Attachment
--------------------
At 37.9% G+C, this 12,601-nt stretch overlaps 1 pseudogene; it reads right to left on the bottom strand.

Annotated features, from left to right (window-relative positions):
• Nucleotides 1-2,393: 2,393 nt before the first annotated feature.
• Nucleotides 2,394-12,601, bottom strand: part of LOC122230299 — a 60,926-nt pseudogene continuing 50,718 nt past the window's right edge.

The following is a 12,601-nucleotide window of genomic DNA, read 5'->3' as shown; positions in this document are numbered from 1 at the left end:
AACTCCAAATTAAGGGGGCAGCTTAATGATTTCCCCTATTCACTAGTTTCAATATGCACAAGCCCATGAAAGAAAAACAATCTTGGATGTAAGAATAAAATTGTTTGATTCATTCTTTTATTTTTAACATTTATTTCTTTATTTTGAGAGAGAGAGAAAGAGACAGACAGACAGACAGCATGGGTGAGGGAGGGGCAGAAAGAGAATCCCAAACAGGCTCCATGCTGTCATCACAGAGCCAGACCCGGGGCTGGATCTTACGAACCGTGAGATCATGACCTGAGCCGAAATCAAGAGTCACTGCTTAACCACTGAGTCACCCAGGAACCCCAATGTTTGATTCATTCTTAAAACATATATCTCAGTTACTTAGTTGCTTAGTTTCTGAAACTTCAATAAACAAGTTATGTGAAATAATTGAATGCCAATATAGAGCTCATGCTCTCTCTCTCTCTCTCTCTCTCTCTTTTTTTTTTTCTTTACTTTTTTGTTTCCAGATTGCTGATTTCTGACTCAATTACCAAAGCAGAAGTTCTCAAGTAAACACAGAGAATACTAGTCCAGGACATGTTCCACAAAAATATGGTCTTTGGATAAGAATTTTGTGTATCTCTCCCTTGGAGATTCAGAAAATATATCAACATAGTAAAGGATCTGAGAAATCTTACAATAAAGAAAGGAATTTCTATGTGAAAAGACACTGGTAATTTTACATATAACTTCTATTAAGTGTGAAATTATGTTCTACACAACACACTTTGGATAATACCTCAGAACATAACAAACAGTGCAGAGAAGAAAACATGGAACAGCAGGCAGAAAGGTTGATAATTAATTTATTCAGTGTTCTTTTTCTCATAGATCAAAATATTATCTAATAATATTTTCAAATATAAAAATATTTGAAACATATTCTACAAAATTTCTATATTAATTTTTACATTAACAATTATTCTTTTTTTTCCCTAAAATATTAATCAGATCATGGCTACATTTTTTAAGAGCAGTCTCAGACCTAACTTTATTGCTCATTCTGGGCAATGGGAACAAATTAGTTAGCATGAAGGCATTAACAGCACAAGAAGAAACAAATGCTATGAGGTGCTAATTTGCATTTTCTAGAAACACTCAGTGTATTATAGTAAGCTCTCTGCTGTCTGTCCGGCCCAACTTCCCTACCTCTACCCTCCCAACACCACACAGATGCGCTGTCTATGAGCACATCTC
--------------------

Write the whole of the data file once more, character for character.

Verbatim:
At 37.9% G+C, this 12,601-nt stretch overlaps 1 pseudogene; it reads right to left on the bottom strand.

Annotated features, from left to right (window-relative positions):
• Nucleotides 1-2,393: 2,393 nt before the first annotated feature.
• Nucleotides 2,394-12,601, bottom strand: part of LOC122230299 — a 60,926-nt pseudogene continuing 50,718 nt past the window's right edge.

The following is a 12,601-nucleotide window of genomic DNA, read 5'->3' as shown; positions in this document are numbered from 1 at the left end:
AACTCCAAATTAAGGGGGCAGCTTAATGATTTCCCCTATTCACTAGTTTCAATATGCACAAGCCCATGAAAGAAAAACAATCTTGGATGTAAGAATAAAATTGTTTGATTCATTCTTTTATTTTTAACATTTATTTCTTTATTTTGAGAGAGAGAGAAAGAGACAGACAGACAGACAGCATGGGTGAGGGAGGGGCAGAAAGAGAATCCCAAACAGGCTCCATGCTGTCATCACAGAGCCAGACCCGGGGCTGGATCTTACGAACCGTGAGATCATGACCTGAGCCGAAATCAAGAGTCACTGCTTAACCACTGAGTCACCCAGGAACCCCAATGTTTGATTCATTCTTAAAACATATATCTCAGTTACTTAGTTGCTTAGTTTCTGAAACTTCAATAAACAAGTTATGTGAAATAATTGAATGCCAATATAGAGCTCATGCTCTCTCTCTCTCTCTCTCTCTCTCTTTTTTTTTTTCTTTACTTTTTTGTTTCCAGATTGCTGATTTCTGACTCAATTACCAAAGCAGAAGTTCTCAAGTAAACACAGAGAATACTAGTCCAGGACATGTTCCACAAAAATATGGTCTTTGGATAAGAATTTTGTGTATCTCTCCCTTGGAGATTCAGAAAATATATCAACATAGTAAAGGATCTGAGAAATCTTACAATAAAGAAAGGAATTTCTATGTGAAAAGACACTGGTAATTTTACATATAACTTCTATTAAGTGTGAAATTATGTTCTACACAACACACTTTGGATAATACCTCAGAACATAACAAACAGTGCAGAGAAGAAAACATGGAACAGCAGGCAGAAAGGTTGATAATTAATTTATTCAGTGTTCTTTTTCTCATAGATCAAAATATTATCTAATAATATTTTCAAATATAAAAATATTTGAAACATATTCTACAAAATTTCTATATTAATTTTTACATTAACAATTATTCTTTTTTTTCCCTAAAATATTAATCAGATCATGGCTACATTTTTTAAGAGCAGTCTCAGACCTAACTTTATTGCTCATTCTGGGCAATGGGAACAAATTAGTTAGCATGAAGGCATTAACAGCACAAGAAGAAACAAATGCTATGAGGTGCTAATTTGCATTTTCTAGAAACACTCAGTGTATTATAGTAAGCTCTCTGCTGTCTGTCCGGCCCAACTTCCCTACCTCTACCCTCCCAACACCACACAGATGCGCTGTCTATGAGCACATCTC